Juniper Networks is acquiring Altor Networks in a $95 million deal that enables Juniper to sell its line of physical...
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security appliances alongside Altor's virtual machine security software.
<The people that are buying virtualization firewalls are the same people who are buying traditional firewalls.
research directorSpire Security
Redwood City, Calif.-based Altor Networks was founded in 2007. It entered into the virtualization security space, using VMware's application program interfaces (APIs) in 2008 to develop a virtual security analyzer that taps into virtual switch traffic -- a layer of network traffic just above the hypervisor. The firm also launched a virtual network firewall to monitor network traffic between virtual machines.
Juniper and Altor had an existing technology partnership in place to provide enterprise technologies and services for virtualization. The deal makes sense since both vendors are essentially selling to the same IT networking professionals who have to manage both physical and virtual environments, said Pete Lindstrom, a research director at Spire Security.
"The tools have the same migration path platform by platform and that's the way the IT teams are organized as well," Lindsrom said. "Virtualization is more of a product category rather than a market because the people that are buying virtualization firewalls are the same people who are buying traditional firewalls."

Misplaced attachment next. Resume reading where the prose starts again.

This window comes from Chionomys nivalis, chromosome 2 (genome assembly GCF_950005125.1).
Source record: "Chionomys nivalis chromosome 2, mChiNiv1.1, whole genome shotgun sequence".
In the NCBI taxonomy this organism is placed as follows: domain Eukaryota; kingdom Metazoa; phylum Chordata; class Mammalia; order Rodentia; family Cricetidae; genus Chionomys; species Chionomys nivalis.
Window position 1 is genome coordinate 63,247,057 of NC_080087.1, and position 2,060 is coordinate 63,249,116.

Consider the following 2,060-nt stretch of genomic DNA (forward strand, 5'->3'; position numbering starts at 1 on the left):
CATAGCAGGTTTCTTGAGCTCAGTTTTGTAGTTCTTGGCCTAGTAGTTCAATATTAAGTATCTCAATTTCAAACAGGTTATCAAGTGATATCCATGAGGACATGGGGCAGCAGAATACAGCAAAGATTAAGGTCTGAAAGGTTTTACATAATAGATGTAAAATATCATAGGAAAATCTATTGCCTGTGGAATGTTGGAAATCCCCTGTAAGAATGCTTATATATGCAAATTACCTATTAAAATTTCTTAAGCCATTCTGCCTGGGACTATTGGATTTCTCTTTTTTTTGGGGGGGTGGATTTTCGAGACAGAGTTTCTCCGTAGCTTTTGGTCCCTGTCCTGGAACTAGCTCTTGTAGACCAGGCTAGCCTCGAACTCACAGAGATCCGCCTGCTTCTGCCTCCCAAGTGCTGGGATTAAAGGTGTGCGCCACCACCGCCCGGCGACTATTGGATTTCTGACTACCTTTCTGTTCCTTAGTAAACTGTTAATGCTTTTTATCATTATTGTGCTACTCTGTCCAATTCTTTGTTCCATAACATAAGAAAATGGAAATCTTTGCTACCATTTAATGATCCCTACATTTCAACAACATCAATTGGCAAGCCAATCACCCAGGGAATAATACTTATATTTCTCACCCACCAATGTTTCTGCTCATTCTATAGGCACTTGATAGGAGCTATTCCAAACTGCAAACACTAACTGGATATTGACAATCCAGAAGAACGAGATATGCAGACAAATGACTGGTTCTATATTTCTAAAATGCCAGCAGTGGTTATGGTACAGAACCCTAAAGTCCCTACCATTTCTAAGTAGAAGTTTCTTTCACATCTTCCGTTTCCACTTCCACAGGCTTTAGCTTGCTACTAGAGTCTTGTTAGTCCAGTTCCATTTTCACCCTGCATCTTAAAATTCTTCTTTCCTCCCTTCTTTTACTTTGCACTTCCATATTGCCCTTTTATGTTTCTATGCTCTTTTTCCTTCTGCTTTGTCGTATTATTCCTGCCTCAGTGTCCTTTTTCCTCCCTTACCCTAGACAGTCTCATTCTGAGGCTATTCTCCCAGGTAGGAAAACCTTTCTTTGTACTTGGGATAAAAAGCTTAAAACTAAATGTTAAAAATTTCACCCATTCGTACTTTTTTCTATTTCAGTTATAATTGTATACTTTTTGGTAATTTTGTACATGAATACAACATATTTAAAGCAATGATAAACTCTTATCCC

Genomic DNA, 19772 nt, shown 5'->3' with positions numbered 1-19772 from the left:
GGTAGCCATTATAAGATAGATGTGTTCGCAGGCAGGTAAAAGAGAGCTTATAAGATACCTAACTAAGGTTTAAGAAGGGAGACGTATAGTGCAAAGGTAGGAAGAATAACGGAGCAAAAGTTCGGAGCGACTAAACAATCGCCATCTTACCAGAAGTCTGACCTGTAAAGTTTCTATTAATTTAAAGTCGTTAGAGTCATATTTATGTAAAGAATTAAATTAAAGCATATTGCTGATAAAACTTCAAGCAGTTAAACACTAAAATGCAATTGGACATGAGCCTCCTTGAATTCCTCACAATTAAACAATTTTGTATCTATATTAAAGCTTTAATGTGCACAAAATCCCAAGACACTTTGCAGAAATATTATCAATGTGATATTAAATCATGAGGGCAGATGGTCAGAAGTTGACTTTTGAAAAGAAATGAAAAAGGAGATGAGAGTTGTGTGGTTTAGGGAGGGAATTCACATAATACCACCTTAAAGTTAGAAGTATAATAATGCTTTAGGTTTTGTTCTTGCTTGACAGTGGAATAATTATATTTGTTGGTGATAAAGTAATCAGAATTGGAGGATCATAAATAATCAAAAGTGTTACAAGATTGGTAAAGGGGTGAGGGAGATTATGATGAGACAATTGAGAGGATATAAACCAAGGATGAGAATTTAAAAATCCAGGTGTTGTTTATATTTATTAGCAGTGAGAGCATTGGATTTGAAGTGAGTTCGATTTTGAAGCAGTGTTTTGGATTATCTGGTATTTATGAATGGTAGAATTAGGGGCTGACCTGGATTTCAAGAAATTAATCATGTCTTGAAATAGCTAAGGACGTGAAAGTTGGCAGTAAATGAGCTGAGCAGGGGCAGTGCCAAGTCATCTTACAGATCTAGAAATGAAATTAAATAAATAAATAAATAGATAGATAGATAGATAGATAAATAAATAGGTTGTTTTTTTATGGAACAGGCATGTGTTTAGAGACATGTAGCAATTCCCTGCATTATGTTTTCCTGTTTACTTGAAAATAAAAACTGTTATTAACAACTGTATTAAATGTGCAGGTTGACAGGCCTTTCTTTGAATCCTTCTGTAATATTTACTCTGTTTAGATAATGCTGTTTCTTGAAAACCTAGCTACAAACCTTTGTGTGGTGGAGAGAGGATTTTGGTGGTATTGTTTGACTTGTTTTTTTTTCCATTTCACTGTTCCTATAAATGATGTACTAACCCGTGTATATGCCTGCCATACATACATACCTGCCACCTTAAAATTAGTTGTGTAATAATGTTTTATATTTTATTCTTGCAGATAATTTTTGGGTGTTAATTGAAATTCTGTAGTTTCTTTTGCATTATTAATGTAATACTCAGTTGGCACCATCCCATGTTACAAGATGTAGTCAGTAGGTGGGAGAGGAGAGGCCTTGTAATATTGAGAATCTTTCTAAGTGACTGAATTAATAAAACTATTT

In a statement, Mark Bauhaus, executive vice president and general manager of service layer technologies at Sunnyvale Calif.-based Juniper Networks Inc., said the acquisition is part of a broader effort by Juniper to extend the company's data center and cloud security products and services.
"This acquisition … will enable customers to deploy a consistent set of security services across their physical and virtual infrastructure, while delivering lowest total cost of ownership," Bauhaus said.
Juniper is also following competitor Cisco Systems Inc., which sells phyiscal and virtual firewall. Cisco also has a Virtual Security Gateway, which addresses network security by running on top of VMware's hypervisor.
Palo Alto, Calif.-basedVMware announced its VMsafe program in 2008 to address ways security vendors can extend security technologies meant for physical systems to virtualized systems. Altor has entered a crowded space, dominated by competitors with much bigger pocketbooks. Symantec Corp., McAfee Inc., EMC's RSA security division, and Check Point Software Technologies also use VMware's APIs for software that is interoperable with virtual machines.
Other vendors have had a tough time competing for business, Lindstrom said. Another start up, Montego Networks inc., ended operations this year. In addition, VMware acquired Blue Lane Technologies. Other vendors offering increased visibility and security for virtual environments include Catbird Networks Inc., and StillSecure.